QK: If you could relive one of those 24 hours – Not do over,  but re-live. 

TM: I just don’t choose to. *laughs* I could if I wanted to! 

QK: Sure! But, specifically during the 24 hours (documentary), there must have been some moments that were just ethereal and community-building and had an intense connection. If you could relive one of them, whether good, bad, topsy-turvy. Is there an hour in particular that you’d relive?

TM: If you mean “do better,” then I definitely would. 

It was a living, breathing show. Every show we performed wasn’t the same as the previous show. There was a lot of improv. 

There was also a lot of discussion after about what worked and what didn’t work. I would go on, meditate, and think, okay, I’m gonna change this for tomorrow night. Sometimes that would mean whole new songs. It would mean an entirely different approach to the decade. That would be an extreme example. 

A less extreme example would be just like cutting a bridge or cutting a repeated chorus.  Every show was different. We also had different guest performers who would come in and duet with me. 

In every city we went to we would create an all-female acrobatic troupe. Except for New York, where there actually was one. When we went to other cities, we realized that there wasn’t an all-female acrobatic troupe so we’d have to create one. There would be brand new choreography for them, and new numbers in the show. 

Every show took a lot of reimagining. It was like, every time we performed it, we’d have to start not from scratch but really, really, really new. That made it unique for the audiences who came and saw multiple versions of things. Everyone was always surprised by how the show would grow and change. 

I guess the answer to the question is: all of them. Not to pick a favorite but, yeah, they’re my babies. They were all alive and different and changing. That’s what I most appreciated about working on the project for 10 years. It was a living performance play rather than something repeated in a factory.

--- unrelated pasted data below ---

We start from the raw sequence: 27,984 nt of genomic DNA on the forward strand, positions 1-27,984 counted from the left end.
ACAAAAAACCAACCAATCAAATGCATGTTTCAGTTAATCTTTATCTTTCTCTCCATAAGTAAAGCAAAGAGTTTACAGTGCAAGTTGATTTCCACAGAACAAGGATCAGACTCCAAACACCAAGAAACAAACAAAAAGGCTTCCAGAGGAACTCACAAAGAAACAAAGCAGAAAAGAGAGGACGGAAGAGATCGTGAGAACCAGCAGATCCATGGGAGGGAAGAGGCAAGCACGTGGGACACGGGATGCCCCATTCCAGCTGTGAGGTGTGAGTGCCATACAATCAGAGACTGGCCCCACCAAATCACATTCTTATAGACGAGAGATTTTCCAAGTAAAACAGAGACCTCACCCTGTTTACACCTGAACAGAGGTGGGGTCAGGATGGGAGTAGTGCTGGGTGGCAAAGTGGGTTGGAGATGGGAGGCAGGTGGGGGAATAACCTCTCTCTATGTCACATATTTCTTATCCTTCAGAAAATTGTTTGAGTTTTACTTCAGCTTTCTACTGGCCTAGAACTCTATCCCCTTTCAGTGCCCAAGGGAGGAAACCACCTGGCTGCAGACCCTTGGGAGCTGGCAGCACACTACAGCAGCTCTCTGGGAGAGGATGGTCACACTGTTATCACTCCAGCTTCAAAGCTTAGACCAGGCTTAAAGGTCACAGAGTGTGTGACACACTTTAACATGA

QK: From the articles and interviews that you’ve given, each of the performances sounded like they were a marathon performance. The arts, specifically theater, have a “create or obsolete yourself” mindset. 

TM: Mmmmm… 

KQ: When it came to doing these marathon performances, what was your recovery process like? How long did you give yourself to recover?

TM: A lot of times, it was schedule and economics that led to that decision. We did four six-hour shows in San Francisco over the course of two weeks. [Queen’s note: Holy cats!]

It sounds like, okay, four shows. [QN: No, it doesn’t; Holy. Cats.] But, when you think about all the rehearsals and all the technical rehearsals, and everything that goes into that, you’re putting in 12-hour days for two weeks. It’s quite exhausting and really challenging on my voice. 

We immediately had to go from San Francisco to Palo Alto and do a two-hour version of the show. Literally, the next day that we’d finished. 

From there, we had to fly to Melbourne. Open their festival with a two-hour show that was two days later. 

A couple of days after that, we started doing the four six-hour shows in Melbourne. At the end of that show, we did a whole ‘nother closing-of-the-festival performance.

That was about the schedule, the economics of keeping the whole team together, and being able to pay everybody in as short an amount of time as possible so you don’t have to restart the whole machine up again. It costs a lot of money.

There was no recovery time. By the end of that, I was pretty beat. I thought I couldn’t ever do it again. 

I think a few months later we did it in Philadelphia as two 12-hour shows. Maybe six months after that, we did it in Berlin as four six-hour shows. 

It was dependent on who booked us and when. But, in between all those months, we would do these two-hour performances nonstop. It was about 10 years of constantly performing some version of the show. 

There was only one 24-hour performance. That was in New York.

QK: How did you take care of yourself after that one?

TM: I think I had I had a week off, and then we went to Belfast and performed a two-hour version in Belfast. That was right when the (2016) election was happening. Donald Trump won. There was no time off to recover.